Wildlife and Wildfires

Posted October 3, 2020 by Vindi Sekhon

The wildfires, north and south of Vancouver have, at times, made it hard to breathe and have given us a sense of “unease”. Even though we live in urban settings and the wildfires are hundreds of kilometers away, we still feel the impact of the fires.

Wildlife Rescue provides care to hundreds of birds at this time of year, some displaced by wildfires and many, many injured in window and car impacts.

When a forest fire occurs, wild animals are impacted resulting in injury, mortality, immigration or emigration. Because the human response is to either flee the forest fire or battle it head-on, we do not see the animals that are directly burned or injured as they are often severely injured and may not survive to find refuge. The animals that flee the areas are less directly impacted by the fires but more by other new forces and challenges that they face.

These challenges include air quality issues, altered migration paths, increased competition and reduced or alternative habitat. WRA sees many of these wild birds that flee into unfamiliar habitats and then have new man-made obstacles to face.

When wildfires occur, most adult canopy dwelling birds can flee the area. They immigrate to new areas that are less suitable for habitat due to food, safety or competition. Some species move back into the area directly after the fires subside as an opportunity to find food or reclaim territory. This depends on the extent of the burn and which part of the forest is left standing. Animals with low mobility, including juvenile birds and ground-dwelling birds, are more vulnerable to injury and mortality as they cannot flee the area.

Larger animals such as bears and deer are more likely to survive the wildfires as they can move across great distances to get to safety. Burrowing animals are also at a lower risk as their homes are underground, protecting them from the heat. Burrowing animals also have the advantage of being able to travel underground. This leaves animals such as mice, squirrels and nestlings vulnerable to the wildfires.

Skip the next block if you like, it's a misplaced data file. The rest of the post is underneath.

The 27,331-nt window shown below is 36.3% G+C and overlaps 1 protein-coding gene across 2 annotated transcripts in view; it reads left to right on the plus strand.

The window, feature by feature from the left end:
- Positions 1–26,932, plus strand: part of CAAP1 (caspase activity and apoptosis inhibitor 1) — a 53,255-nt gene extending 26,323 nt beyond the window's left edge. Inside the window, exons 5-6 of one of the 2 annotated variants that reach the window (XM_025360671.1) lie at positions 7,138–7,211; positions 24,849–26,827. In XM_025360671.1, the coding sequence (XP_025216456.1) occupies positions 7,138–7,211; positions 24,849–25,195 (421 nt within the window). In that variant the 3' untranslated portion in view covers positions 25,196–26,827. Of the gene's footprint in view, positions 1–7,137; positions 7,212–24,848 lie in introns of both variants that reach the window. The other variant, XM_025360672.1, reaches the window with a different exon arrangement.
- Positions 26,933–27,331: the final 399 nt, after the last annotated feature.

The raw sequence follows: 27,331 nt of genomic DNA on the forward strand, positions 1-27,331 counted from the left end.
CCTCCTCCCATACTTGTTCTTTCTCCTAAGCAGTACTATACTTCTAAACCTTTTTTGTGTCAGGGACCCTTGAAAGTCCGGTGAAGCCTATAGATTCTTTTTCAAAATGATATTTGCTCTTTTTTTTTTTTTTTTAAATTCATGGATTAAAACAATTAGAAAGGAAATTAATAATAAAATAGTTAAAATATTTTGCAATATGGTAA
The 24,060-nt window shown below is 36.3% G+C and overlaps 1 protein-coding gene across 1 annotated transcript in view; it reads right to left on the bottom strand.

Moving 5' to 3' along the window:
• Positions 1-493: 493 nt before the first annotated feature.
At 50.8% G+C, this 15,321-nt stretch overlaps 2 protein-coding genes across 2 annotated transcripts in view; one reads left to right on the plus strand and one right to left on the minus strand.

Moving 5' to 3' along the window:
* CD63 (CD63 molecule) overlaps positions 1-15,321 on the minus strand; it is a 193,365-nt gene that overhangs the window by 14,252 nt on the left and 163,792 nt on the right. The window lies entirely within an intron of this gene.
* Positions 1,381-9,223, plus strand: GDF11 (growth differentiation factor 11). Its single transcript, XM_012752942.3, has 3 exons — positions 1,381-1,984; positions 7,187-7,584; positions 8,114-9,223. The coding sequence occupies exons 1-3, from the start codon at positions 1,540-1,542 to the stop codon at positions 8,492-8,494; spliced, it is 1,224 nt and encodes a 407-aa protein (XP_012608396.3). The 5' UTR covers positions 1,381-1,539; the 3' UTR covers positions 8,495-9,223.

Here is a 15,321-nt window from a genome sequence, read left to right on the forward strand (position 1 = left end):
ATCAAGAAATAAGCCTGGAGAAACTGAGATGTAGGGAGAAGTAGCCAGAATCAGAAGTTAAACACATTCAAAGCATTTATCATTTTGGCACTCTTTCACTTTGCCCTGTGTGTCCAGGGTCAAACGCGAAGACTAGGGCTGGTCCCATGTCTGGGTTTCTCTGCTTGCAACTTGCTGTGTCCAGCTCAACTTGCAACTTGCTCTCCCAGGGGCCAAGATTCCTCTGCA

The long-term effects of the wildfires on wildlife are the loss of homes and feeding grounds. However, after the fires have ended it may make a good feeding ground for other species. Woodpeckers and other wildlife that feed on insects can stuff themselves on the rich bug life hidden in the post-fire forest.

Some wildlife may be stranded or injured during the fires. If you are in a fire zone, you should never try to save an animal if the area has not been cleared by a professional. Otherwise, you may endanger yourself, the animal and rescue personnel.

Wildlife Rescue sees a significant increase in obstacle collisions in the fall and winter which can be made worse by the wildfires as migrating birds are driven into the cities. Why does this occur?

Air quality: The air quality from smoke causes respiratory problems, making it difficult to migrate or fly long distances. Wildlife also becomes disoriented by the smoke.

Altered migration paths: Birds exert more energy to escape the smoke or fires. They become exhausted and dehydrated and change course to find rest and food.

Disorientation: Unfamiliar with city obstacles, birds will see the reflection of the skyline in windows or simply believe it to be an open space to fly through. Cars strike slow-moving wildlife as they move at speeds not seen in nature.

If you do come across an injured or abandoned animal proceed with caution and call the local Wildlife Rescue Support Centre at 604-526-7275 for guidance. They will provide instruction on to care for and/or transport the animal to Wildlife Rescue hospital for care.

Thank you for supporting your local wildlife!

Posted in Education
Tags: , , , , , , , ,